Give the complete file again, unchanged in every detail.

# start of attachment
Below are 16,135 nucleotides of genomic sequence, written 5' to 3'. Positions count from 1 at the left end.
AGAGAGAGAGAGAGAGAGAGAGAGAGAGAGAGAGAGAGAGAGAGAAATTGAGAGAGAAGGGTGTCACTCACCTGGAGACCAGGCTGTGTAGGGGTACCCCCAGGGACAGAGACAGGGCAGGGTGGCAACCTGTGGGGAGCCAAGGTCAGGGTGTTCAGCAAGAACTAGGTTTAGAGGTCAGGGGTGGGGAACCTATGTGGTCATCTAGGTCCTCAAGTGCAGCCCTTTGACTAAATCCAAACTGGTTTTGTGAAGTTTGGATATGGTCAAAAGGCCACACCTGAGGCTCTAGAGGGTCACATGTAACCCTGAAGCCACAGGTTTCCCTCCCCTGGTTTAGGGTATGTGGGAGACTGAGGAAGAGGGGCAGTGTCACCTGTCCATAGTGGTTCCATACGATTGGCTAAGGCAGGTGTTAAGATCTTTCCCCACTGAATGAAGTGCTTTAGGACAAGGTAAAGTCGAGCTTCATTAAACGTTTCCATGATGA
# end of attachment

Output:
Below are 16,135 nucleotides of genomic sequence, written 5' to 3'. Positions count from 1 at the left end.
AGAGAGAGAGAGAGAGAGAGAGAGAGAGAGAGAGAGAGAGAGAGAAATTGAGAGAGAAGGGTGTCACTCACCTGGAGACCAGGCTGTGTAGGGGTACCCCCAGGGACAGAGACAGGGCAGGGTGGCAACCTGTGGGGAGCCAAGGTCAGGGTGTTCAGCAAGAACTAGGTTTAGAGGTCAGGGGTGGGGAACCTATGTGGTCATCTAGGTCCTCAAGTGCAGCCCTTTGACTAAATCCAAACTGGTTTTGTGAAGTTTGGATATGGTCAAAAGGCCACACCTGAGGCTCTAGAGGGTCACATGTAACCCTGAAGCCACAGGTTTCCCTCCCCTGGTTTAGGGTATGTGGGAGACTGAGGAAGAGGGGCAGTGTCACCTGTCCATAGTGGTTCCATACGATTGGCTAAGGCAGGTGTTAAGATCTTTCCCCACTGAATGAAGTGCTTTAGGACAAGGTAAAGTCGAGCTTCATTAAACGTTTCCATGATGA